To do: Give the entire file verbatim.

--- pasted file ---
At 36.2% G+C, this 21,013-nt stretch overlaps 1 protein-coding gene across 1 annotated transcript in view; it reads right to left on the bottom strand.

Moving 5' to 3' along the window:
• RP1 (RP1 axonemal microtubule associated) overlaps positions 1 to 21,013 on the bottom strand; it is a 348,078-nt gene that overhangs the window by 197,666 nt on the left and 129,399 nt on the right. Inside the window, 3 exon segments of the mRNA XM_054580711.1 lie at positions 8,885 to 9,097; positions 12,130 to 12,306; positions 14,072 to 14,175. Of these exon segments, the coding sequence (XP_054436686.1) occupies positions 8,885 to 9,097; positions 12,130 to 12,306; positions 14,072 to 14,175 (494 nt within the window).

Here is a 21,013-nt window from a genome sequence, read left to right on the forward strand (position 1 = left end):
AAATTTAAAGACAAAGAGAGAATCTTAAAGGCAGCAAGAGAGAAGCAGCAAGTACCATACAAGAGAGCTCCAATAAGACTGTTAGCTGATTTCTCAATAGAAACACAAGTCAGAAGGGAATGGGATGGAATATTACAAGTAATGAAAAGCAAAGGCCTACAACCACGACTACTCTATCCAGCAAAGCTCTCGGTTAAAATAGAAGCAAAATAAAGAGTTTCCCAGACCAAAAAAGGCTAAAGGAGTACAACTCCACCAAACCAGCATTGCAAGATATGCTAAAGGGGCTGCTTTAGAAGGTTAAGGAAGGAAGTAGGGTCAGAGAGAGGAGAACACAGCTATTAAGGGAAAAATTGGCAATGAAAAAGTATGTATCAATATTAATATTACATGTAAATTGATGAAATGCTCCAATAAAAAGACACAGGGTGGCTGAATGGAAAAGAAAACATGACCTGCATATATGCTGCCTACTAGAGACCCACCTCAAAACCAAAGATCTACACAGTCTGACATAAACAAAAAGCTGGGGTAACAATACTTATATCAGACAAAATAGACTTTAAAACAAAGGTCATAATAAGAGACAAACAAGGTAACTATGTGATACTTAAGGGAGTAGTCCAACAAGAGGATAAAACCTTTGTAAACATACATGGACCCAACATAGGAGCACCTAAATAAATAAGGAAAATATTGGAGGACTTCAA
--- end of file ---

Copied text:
At 36.2% G+C, this 21,013-nt stretch overlaps 1 protein-coding gene across 1 annotated transcript in view; it reads right to left on the bottom strand.

Moving 5' to 3' along the window:
• RP1 (RP1 axonemal microtubule associated) overlaps positions 1 to 21,013 on the bottom strand; it is a 348,078-nt gene that overhangs the window by 197,666 nt on the left and 129,399 nt on the right. Inside the window, 3 exon segments of the mRNA XM_054580711.1 lie at positions 8,885 to 9,097; positions 12,130 to 12,306; positions 14,072 to 14,175. Of these exon segments, the coding sequence (XP_054436686.1) occupies positions 8,885 to 9,097; positions 12,130 to 12,306; positions 14,072 to 14,175 (494 nt within the window).

Here is a 21,013-nt window from a genome sequence, read left to right on the forward strand (position 1 = left end):
AAATTTAAAGACAAAGAGAGAATCTTAAAGGCAGCAAGAGAGAAGCAGCAAGTACCATACAAGAGAGCTCCAATAAGACTGTTAGCTGATTTCTCAATAGAAACACAAGTCAGAAGGGAATGGGATGGAATATTACAAGTAATGAAAAGCAAAGGCCTACAACCACGACTACTCTATCCAGCAAAGCTCTCGGTTAAAATAGAAGCAAAATAAAGAGTTTCCCAGACCAAAAAAGGCTAAAGGAGTACAACTCCACCAAACCAGCATTGCAAGATATGCTAAAGGGGCTGCTTTAGAAGGTTAAGGAAGGAAGTAGGGTCAGAGAGAGGAGAACACAGCTATTAAGGGAAAAATTGGCAATGAAAAAGTATGTATCAATATTAATATTACATGTAAATTGATGAAATGCTCCAATAAAAAGACACAGGGTGGCTGAATGGAAAAGAAAACATGACCTGCATATATGCTGCCTACTAGAGACCCACCTCAAAACCAAAGATCTACACAGTCTGACATAAACAAAAAGCTGGGGTAACAATACTTATATCAGACAAAATAGACTTTAAAACAAAGGTCATAATAAGAGACAAACAAGGTAACTATGTGATACTTAAGGGAGTAGTCCAACAAGAGGATAAAACCTTTGTAAACATACATGGACCCAACATAGGAGCACCTAAATAAATAAGGAAAATATTGGAGGACTTCAA